A Thrift Store Treasure: How a $4 Vase Turned into a $100,000 Windfall

A Virginia woman who bought a glass vase for $3.99 at a Goodwill store was stunned to discover that it was worth over $100,000. The vase, designed by renowned Italian architect Carlo Scarpa, was sold to an auction house that specializes in modern design.

Jessica Vincent, a Richmond native who raises polo ponies, was shopping at a local Goodwill store with her partner when she spotted a stunning glass vase with a swirling translucent red and seafoam green pattern. She said she was drawn to the vase by its beauty and craftsmanship.

“I couldn’t believe that it was glass like solid glass not painted. It was iridized it was just really beautiful up close,” Vincent told USA TODAY. “In my mind, I thought maybe it’s like a $1000 $2,000 piece. I knew it was good but I didn’t know it was like the master work that it is at the moment.”

A Thrift Store Treasure: How a $4 Vase Turned into a $100,000 Windfall
A Thrift Store Treasure: How a $4 Vase Turned into a $100,000 Windfall

Vincent, who has been thrifting for years, said she had a hunch that the vase was something special. She decided to do some research online and found a collectors Facebook group that directed her to several auctioneers, including the Wright auction house.

The Sale of a Masterpiece

Some of Wright auction house’s specialists visited Vincent to see the piece in-person and make an offer. They confirmed that the vase was designed by Carlo Scarpa, one of the most influential architects and designers of the 20th century. Scarpa was known for his innovative use of glass, creating pieces that resembled paintings with brush strokes of color.

The vase, which was made in 1936, is part of Scarpa’s Murrine Romane series, which is considered one of his most important and rarest works. Only a handful of examples are known to exist, and they are highly sought after by collectors and museums.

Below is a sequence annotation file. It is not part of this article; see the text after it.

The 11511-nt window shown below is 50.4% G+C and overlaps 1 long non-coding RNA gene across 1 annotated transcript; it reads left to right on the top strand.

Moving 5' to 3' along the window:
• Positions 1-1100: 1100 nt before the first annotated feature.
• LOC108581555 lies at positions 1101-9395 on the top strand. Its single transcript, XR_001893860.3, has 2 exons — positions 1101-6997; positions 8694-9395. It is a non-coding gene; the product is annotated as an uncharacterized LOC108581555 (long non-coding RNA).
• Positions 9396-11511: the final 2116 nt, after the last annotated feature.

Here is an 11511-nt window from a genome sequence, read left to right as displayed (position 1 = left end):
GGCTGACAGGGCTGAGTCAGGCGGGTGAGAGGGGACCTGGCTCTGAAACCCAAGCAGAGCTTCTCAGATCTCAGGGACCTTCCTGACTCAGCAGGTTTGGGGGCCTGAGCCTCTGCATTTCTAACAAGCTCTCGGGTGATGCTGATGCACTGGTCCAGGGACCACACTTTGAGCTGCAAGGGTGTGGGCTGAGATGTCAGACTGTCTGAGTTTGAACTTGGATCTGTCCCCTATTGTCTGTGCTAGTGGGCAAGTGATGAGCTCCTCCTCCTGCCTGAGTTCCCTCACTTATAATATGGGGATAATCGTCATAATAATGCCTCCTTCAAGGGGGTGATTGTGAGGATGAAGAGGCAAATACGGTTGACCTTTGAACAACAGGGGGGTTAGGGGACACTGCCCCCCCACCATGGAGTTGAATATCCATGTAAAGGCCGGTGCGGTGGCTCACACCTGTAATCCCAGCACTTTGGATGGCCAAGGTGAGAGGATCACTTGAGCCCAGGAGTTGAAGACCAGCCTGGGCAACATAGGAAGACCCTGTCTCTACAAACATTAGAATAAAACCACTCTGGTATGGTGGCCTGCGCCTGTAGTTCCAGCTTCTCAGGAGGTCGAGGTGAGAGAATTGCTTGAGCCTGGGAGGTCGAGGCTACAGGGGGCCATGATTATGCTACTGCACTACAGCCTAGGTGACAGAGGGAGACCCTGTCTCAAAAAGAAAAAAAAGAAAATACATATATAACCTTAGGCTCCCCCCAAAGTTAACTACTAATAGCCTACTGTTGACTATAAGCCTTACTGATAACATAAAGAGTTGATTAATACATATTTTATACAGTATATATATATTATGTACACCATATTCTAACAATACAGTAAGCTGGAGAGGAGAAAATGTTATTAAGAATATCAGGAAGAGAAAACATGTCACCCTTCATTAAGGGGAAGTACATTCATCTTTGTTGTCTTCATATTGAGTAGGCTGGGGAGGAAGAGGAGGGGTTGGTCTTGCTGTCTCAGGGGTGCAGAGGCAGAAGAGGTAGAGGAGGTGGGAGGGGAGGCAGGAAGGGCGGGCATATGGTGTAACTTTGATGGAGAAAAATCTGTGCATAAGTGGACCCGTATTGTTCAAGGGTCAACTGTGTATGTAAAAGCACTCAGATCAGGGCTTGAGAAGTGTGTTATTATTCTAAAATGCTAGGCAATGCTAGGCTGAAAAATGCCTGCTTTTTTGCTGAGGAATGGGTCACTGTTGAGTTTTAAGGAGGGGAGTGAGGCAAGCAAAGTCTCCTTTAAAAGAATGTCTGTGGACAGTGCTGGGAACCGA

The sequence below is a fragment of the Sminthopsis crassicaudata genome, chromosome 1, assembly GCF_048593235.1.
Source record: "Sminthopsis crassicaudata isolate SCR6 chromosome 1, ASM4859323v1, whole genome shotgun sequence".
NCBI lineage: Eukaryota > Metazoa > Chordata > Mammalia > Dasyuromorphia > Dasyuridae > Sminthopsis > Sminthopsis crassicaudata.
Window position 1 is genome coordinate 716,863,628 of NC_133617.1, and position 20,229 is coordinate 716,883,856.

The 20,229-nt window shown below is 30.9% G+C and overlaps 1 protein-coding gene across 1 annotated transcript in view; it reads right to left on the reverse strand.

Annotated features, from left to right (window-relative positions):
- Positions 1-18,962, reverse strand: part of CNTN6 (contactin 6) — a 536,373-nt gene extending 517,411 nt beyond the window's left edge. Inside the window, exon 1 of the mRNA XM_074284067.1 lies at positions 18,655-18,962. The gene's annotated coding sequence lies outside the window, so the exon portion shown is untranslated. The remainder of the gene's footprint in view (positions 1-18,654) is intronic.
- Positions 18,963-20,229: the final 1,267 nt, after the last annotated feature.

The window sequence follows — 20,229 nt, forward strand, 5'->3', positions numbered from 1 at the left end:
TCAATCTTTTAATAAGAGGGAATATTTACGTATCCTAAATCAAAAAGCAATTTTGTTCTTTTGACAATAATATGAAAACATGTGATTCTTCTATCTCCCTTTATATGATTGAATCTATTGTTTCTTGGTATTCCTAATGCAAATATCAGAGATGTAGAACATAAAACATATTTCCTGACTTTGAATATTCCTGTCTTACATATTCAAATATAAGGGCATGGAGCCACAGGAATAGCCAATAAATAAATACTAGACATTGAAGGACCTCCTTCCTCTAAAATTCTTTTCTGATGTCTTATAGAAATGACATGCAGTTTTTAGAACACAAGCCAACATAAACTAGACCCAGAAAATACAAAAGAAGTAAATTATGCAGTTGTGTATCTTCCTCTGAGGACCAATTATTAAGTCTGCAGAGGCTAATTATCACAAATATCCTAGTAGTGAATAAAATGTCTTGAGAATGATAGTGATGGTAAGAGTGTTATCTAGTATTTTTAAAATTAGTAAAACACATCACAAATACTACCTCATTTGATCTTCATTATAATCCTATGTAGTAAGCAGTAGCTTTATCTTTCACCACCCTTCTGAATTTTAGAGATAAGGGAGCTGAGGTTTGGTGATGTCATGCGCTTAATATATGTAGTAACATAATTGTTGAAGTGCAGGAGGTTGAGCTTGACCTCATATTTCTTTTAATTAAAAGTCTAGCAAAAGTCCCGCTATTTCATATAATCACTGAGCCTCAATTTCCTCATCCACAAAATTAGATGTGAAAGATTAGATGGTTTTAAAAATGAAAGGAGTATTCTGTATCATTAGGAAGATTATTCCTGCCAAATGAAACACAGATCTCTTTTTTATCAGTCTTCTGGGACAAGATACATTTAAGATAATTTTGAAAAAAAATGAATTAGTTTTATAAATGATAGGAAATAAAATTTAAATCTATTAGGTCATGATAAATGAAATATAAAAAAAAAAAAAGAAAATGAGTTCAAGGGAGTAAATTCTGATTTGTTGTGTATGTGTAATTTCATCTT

Wright auction house offered Vincent $107,000 for the vase, which she accepted. She said she felt blessed that her thrifting hobby paid off huge. She said she recently bought an old farmhouse that needs a complete renovation and is excited she can now afford a heating system.

“For me, it’s like winning the lottery really. It’s just an incredible thing,” she said. “It’s super, super surreal. Even now, I’m still pinching myself.”

The Future of the Vase

Vincent said she was happy that the vase is now in a safe collection where it is appreciated and valued. She said keeping the vase inside her home would be too nerve-wracking, as she worried about the possibility of damage or theft.

“I’m so happy that the piece is also back where it belongs really. It’s in a safe collection where it’s known now,” she said.

Wright auction house said the vase will be featured in its upcoming sale of modern design on January 25, 2024. The vase is expected to fetch between $150,000 and $200,000, according to the auction house’s website.

Richard Wright, the founder of the auction house, said the vase is a testament to Scarpa’s vision and skill, as well as to the thrill of finding hidden gems in unexpected places.

“It’s also a testament to his idea that a vase can be elevated to become a work of art. So it really is referencing fine art as it’s painted with these brush strokes while the glass is hot and being blown so it’s pretty special,” Wright said.

“It’s a great story of discovery and it’s a great story of design.”

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